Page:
Eat Just mung bean protein gets novel foods nod: ‘Bringing JUST Egg to Europe will be one of the most important milestones for our company’

Eat Just mung bean protein gets novel foods nod: ‘Bringing JUST Egg to Europe will be one of the most important milestones for our company’

EFSA published a new scientific opinion today (20 October) on Eat Just’s application to market an alternative protein derived from mung beans as a novel food. The opinion found protein powder extracted from seeds of the Vigna radiata – or mung bean – plant is ‘not nutritionally disadvantageous’ and is safe under the proposed conditions and use levels.

EFSA observed that mung beans are already widely consumed in Asia. In India, for instance, mung beans are used across a variety of applications in sweet and savoury items such as snacks, while in other parts of Asia they are used in cakes, noodles and soups. The Panel on Nutrition, Novel Foods and Food Allergens (NDA) also noted that, to a lesser extent, mung beans are also are eaten as fresh mung bean sprouts in Europe.

Mung bean protein is isolated from dry mung bean seeds in a sequence of processing steps which conclude with a drying process. The end ingredient is made up of ~85 % protein, 3-4% fat and 3-5.5% moisture.

EFSA said mung bean protein is structurally related to seed storage proteins in other legumes, such as soy, lupin and pea. It noted that the mung bean protein isolate could therefore potentially trigger allergic reactions in people who are sensitive to soybeans, peanuts, lupin and birch pollen.

The conclusion from EFSA’s NDA panel will serve as the basis for a final decision on the conditions of use and marketing, including labelling, to be taken by the European Commission and Member States.

A ‘growing number’ of applications for novel proteinsEat Just’s mung bean protein is the first novel legume protein to be deemed safe under the EU’s Novel Food regime.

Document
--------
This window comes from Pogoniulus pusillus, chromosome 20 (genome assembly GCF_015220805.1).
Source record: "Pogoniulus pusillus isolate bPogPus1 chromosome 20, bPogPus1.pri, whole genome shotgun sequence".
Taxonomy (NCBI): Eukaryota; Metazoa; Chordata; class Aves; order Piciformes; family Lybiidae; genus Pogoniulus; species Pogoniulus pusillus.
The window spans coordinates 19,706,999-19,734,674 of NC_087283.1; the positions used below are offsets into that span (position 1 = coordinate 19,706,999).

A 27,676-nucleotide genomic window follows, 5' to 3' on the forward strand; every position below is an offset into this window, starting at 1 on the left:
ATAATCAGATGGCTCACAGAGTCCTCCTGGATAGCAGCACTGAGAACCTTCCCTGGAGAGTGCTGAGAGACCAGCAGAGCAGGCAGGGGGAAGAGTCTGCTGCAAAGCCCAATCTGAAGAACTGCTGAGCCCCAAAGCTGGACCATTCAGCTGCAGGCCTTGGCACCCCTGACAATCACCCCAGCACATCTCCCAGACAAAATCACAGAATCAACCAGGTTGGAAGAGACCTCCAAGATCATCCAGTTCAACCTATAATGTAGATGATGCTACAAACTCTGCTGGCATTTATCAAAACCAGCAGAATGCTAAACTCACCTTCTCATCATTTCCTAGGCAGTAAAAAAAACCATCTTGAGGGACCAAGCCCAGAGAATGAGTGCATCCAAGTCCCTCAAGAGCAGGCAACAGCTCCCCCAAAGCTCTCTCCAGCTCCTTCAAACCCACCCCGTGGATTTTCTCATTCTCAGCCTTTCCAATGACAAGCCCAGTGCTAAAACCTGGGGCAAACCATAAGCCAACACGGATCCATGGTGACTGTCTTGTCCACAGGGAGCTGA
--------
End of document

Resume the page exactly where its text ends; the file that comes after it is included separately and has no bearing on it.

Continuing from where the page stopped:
EFSA said the approval is ‘among the first’ in a ‘growing number’ of applications the food safety organisation is receiving for sustainable protein alternatives.

Antonio Fernández, the scientific officer responsible for the opinion, explained that the regulator has seen a ‘steep rice’ in novel food applications, including for new plant-based protein sources.

Currently, EFSA has 43 Novel Food applications under suitability check, part of the EC validation process, and 99 under risk assessment. Plant-protein sources account for around 10% of novel food applications. Other examples of applications received and being considered include rapeseed protein, barley rice protein as well as algae and fungi varieties, the organisation revealed.

“Our risk assessment of mung bean protein is an important and necessary step in the novel food evaluation process. Through our risk assessments, we support policy makers in the EU in taking science-based decisions and ensuring the safety of consumers, while also making an important contribution to innovation in this sector,”​  Fernández commented.

JUST Egg set for launch in mid-2022Responding to the news, US-based Eat Just said that the decision paves the way for an initial launch of JUST Egg in mid-2022, after the Commission concludes its review.

“Bringing JUST Egg to Europe, and to millions of consumers who are choosing a healthier, more sustainable approach to eating, will be one of the most important milestones for our company,”​ said Josh Tetrick, co-founder and CEO of Eat Just.

The company added it is also ‘actively engaging’ with the UK’s Food Standards Agency on a path to regulatory approval. The FSA took on the role filled by EFSA in the UK after the country left the European Union.

Eat Just highlighted the potential it sees in the European market for a plant-based egg replacer. Nielsen data shows European retail sales of plant-based foods reached €3.6 billion in 2020 – 28% higher than 2019 and 49% higher than 2018. A 2020 report by ProVeg International said stand-alone egg alternatives like JUST Egg represent a ‘major market opportunity’ due to their versatility, breadth of function and frequency of consumption.

The decision was welcomed by The Good Food Institute Europe, a not-for-profit group working to support the transition towards sustainable protein consumption.

Alice Ravenscroft, head of policy at the food sustainability NGO, said EFSA’s approval shows consumers that Just’s novel plant-based protein is safe as well as sustainable.

“This decision is another major step forward for the future of plant-based meat, eggs and dairy in Europe, and demonstrates that they meet the world-leading regulatory standards consumers rightly expect,”​ she commented. “With demand growing all the time, we look forward to seeing the JUST Egg joining the ever-growing range of sustainable options available on the continent’s supermarket shelves.”​

Eat JUST has been expanding globally, with recent launches in South Africa and South Korea. The company’s international markets also include Canada, Hong Kong, Singapore and China.

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